par Robles Macias, Luis
Référence 38th IMCoS International Symposium (11-14 October 2021: Bruxelles)
Publication Non publié, 2021-10-13
Communication à un colloque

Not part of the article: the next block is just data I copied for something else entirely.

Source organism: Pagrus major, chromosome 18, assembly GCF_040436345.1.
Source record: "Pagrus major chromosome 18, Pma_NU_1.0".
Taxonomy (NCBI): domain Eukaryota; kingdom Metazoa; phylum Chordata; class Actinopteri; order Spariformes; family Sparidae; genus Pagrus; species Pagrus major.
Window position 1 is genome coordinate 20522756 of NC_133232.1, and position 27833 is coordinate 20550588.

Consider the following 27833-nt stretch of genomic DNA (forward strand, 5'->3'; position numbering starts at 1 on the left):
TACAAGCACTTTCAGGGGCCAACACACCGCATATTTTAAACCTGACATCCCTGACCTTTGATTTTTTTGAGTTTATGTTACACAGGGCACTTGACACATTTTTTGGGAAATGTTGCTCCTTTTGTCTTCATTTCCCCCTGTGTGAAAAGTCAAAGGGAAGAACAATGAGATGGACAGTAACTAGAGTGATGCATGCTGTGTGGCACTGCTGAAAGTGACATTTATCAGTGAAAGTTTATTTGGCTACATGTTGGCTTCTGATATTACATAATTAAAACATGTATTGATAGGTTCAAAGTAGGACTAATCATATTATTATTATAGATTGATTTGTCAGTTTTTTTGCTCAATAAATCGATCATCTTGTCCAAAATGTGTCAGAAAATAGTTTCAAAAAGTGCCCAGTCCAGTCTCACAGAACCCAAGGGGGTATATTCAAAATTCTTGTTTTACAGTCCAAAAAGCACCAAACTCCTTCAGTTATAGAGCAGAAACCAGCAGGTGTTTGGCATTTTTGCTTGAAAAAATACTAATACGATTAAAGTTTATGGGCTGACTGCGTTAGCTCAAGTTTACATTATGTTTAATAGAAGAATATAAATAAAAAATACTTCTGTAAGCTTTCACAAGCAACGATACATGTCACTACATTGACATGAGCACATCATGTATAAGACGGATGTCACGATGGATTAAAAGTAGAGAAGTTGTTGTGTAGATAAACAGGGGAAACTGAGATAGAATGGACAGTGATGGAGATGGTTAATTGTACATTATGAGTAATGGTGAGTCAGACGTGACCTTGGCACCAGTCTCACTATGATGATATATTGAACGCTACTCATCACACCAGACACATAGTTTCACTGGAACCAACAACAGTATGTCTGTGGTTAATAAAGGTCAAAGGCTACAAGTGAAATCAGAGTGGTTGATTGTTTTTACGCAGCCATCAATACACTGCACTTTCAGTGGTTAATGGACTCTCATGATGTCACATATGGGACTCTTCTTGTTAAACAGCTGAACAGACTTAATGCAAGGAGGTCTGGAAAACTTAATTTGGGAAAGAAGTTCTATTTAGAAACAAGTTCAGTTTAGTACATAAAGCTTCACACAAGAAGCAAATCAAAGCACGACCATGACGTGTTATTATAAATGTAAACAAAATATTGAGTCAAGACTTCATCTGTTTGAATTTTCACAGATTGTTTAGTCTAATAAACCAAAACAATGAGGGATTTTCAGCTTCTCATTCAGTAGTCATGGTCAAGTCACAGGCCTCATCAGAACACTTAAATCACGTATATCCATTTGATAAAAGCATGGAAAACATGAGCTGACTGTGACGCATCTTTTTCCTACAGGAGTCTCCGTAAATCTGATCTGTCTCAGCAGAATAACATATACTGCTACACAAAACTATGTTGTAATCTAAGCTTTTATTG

Résumé : It is well known that, between the 1460s and the 1530s, the depiction of Scandinavia on maps experienced drastic changes, with new models introduced by authors such as Nicolaus Germanus and Olaus Magnus. Twentieth-century historians tended to recount this evolution in a positivist fashion, as a tale of successive improvements by which mapmakers eventually found the ‘correct’ shape of the region.However, a survey of maps from the early modern period, mainly focused on nautical-style charts, reveals that the situation was far more complex. Many different models of Scandinavia coexisted for decades, with ‘archaic’ representations circulating alongside more ‘modern’ ones until at least 1600. Some mapmaking centres tended to favour certain specific models, while others opted for ignoring Scandinavia altogether.